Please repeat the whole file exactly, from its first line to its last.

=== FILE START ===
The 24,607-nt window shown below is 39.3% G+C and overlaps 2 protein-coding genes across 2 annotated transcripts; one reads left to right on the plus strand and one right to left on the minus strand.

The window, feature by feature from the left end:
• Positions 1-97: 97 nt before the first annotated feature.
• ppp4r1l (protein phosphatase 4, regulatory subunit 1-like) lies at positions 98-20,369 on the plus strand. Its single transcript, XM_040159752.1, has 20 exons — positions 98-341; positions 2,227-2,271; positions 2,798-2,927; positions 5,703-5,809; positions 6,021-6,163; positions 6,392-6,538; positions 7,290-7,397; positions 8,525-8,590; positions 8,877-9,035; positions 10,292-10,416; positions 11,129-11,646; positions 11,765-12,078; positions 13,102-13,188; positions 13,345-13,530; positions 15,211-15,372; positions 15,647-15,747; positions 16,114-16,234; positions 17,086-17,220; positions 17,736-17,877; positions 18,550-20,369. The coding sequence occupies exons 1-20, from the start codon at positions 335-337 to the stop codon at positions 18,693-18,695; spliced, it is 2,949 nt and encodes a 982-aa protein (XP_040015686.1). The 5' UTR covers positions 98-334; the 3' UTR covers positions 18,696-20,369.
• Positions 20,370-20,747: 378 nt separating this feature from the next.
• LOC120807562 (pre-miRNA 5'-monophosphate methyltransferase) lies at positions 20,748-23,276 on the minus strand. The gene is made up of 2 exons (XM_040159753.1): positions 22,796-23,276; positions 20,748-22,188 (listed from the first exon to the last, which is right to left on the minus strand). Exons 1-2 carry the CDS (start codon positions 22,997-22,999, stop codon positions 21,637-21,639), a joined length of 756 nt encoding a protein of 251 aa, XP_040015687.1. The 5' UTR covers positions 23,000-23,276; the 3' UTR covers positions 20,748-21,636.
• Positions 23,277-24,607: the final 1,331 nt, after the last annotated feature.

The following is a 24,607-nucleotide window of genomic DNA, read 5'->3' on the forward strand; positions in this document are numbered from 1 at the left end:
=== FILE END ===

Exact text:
The 24,607-nt window shown below is 39.3% G+C and overlaps 2 protein-coding genes across 2 annotated transcripts; one reads left to right on the plus strand and one right to left on the minus strand.

The window, feature by feature from the left end:
• Positions 1-97: 97 nt before the first annotated feature.
• ppp4r1l (protein phosphatase 4, regulatory subunit 1-like) lies at positions 98-20,369 on the plus strand. Its single transcript, XM_040159752.1, has 20 exons — positions 98-341; positions 2,227-2,271; positions 2,798-2,927; positions 5,703-5,809; positions 6,021-6,163; positions 6,392-6,538; positions 7,290-7,397; positions 8,525-8,590; positions 8,877-9,035; positions 10,292-10,416; positions 11,129-11,646; positions 11,765-12,078; positions 13,102-13,188; positions 13,345-13,530; positions 15,211-15,372; positions 15,647-15,747; positions 16,114-16,234; positions 17,086-17,220; positions 17,736-17,877; positions 18,550-20,369. The coding sequence occupies exons 1-20, from the start codon at positions 335-337 to the stop codon at positions 18,693-18,695; spliced, it is 2,949 nt and encodes a 982-aa protein (XP_040015686.1). The 5' UTR covers positions 98-334; the 3' UTR covers positions 18,696-20,369.
• Positions 20,370-20,747: 378 nt separating this feature from the next.
• LOC120807562 (pre-miRNA 5'-monophosphate methyltransferase) lies at positions 20,748-23,276 on the minus strand. The gene is made up of 2 exons (XM_040159753.1): positions 22,796-23,276; positions 20,748-22,188 (listed from the first exon to the last, which is right to left on the minus strand). Exons 1-2 carry the CDS (start codon positions 22,997-22,999, stop codon positions 21,637-21,639), a joined length of 756 nt encoding a protein of 251 aa, XP_040015687.1. The 5' UTR covers positions 23,000-23,276; the 3' UTR covers positions 20,748-21,636.
• Positions 23,277-24,607: the final 1,331 nt, after the last annotated feature.

The following is a 24,607-nucleotide window of genomic DNA, read 5'->3' on the forward strand; positions in this document are numbered from 1 at the left end: